While most of Europe and the United States suffer sweltering heat, darkening economic skies and bitter winter of discontent are looming. Threats to the world economy are chilling. Rising interest rates are slowing activity for discretionary spending while rising prices for nondiscretionary spending are also slowing economic activity. It would be miraculous if the compounding of both effects would not lead to a recession in both Europe and the US. China’s growth has stalled. The Ukraine conflict will ultimately resolve itself to the West’s dramatic disadvantage and the West seems to be willing to let it happen – much to each economy’s long-term disadvantage. Don’t count on anything miraculous.
The Fed’s latest projection was for annual inflation to fall from over 5% at the end of 2022 to about 2.5% by the end of 2023. At this point, we’re not taking the Fed’s projections seriously, and for good reason. They were spectacularly wrong when a depth of understanding and insight into critical future events was essential. In other words, the understanding of how the economy works, the Fed’s ability to predict the effects of economic shocks, and its policy actions have gotten no better over the last 50 years. More specifically, price stability doesn’t seem to be coming anytime soon because people simply don’t think it will. If we look at the combination of rising wages and inflation expectations for both consumers and businesses, it is these expectations that drive inflationary pressures more than central bank policy. Inflation levels will be stickier than first theorized by the Fed, and the time to resolution is likely longer. Expect more “surprises” that will be no surprise.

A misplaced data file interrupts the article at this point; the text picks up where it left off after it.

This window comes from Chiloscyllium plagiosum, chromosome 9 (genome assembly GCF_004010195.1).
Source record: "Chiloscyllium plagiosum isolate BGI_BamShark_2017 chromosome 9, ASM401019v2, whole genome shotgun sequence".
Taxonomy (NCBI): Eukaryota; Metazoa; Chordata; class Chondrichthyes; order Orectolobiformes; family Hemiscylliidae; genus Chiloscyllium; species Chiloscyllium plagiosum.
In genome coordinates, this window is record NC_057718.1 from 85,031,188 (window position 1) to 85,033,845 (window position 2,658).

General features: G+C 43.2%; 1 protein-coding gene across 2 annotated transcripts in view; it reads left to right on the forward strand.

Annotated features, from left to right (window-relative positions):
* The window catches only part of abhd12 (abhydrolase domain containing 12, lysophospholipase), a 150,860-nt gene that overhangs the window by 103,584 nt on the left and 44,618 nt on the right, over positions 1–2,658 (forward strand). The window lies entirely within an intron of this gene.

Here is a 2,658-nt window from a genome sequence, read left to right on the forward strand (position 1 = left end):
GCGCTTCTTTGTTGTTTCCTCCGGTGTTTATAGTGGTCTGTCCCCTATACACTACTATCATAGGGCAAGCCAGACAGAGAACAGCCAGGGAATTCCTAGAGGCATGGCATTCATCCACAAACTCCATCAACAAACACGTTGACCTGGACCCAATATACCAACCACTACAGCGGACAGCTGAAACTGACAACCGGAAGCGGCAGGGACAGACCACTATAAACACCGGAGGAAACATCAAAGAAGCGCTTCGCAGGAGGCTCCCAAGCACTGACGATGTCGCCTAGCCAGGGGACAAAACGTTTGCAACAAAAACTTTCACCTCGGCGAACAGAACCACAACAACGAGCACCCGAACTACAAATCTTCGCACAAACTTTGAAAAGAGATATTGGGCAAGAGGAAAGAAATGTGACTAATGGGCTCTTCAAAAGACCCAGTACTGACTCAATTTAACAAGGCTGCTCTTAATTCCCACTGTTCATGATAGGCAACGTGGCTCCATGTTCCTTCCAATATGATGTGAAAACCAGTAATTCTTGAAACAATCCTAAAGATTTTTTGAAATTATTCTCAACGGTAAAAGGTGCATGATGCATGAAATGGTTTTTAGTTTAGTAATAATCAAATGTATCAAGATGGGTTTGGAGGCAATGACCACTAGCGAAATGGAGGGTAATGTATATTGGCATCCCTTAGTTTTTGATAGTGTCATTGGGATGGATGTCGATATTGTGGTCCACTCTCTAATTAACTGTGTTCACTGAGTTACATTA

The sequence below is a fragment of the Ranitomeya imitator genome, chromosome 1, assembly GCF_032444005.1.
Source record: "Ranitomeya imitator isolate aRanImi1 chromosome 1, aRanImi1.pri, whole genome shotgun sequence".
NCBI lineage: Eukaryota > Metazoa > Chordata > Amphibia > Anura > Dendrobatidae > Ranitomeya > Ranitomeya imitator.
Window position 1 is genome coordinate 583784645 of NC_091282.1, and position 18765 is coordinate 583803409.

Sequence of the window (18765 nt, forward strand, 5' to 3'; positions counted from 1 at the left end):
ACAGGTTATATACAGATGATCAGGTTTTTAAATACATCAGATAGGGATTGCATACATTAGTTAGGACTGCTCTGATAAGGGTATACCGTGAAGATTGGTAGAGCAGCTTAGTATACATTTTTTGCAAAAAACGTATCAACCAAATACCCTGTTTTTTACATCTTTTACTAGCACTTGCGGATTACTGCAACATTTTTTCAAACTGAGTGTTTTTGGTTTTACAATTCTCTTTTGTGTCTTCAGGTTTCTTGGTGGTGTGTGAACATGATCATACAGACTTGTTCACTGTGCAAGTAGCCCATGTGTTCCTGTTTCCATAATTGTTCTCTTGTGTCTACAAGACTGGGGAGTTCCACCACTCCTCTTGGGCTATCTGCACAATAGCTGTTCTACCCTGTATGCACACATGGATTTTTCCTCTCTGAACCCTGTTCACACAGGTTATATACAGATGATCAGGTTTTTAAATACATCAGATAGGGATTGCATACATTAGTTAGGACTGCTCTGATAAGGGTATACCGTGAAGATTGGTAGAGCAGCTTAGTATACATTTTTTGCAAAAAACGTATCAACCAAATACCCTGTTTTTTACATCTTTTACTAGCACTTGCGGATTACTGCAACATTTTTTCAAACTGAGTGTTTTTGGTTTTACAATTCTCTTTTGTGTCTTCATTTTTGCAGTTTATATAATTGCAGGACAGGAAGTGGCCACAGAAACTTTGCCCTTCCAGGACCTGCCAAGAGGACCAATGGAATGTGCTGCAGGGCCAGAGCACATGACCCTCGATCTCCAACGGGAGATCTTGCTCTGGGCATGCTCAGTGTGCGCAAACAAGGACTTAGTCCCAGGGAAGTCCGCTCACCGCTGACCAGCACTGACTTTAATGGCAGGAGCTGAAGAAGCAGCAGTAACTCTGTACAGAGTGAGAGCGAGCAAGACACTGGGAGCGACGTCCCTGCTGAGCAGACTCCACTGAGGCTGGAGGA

The world may appear to be a rational, deductive place if you are a scientist. But not if you are an investor attempting to understand how markets work. Financial markets are human creations, and humans are irrational. Economics, a truly dismal social science, is an attempt to look backward and create explanatory algorithms about what happened and why. They may have some success with this. But as predictive models, they are mostly useless. More often, they destroy value versus conveying any understanding about economic and business functions, and therefore, give not only useless but awful and typically value-destroying predictions. Participating in the markets requires a broader, more methodical and disciplined approach. Since irrationality pervades most activity, markets move dramatically with uncertainty, and investors react with dramatic moves based on even more uncertainty and lack a reasonable level of understanding and longer-term perspective about what is going on. The world now is more dynamic, volatile, uncertain, and unpredictable. Irrationality drives most market decisions and rising above the noise to be more thoughtful, think deeply and slowly to understand what’s going on, and identify the handful of factors (typically very few) that make all the difference to investment success is the true challenge we face today. That challenge takes work and thoughtful strategies in our irrational world. That world will remain fundamentally irrational from now on, and thoughtful strategies are the only way to succeed in this irrational environment.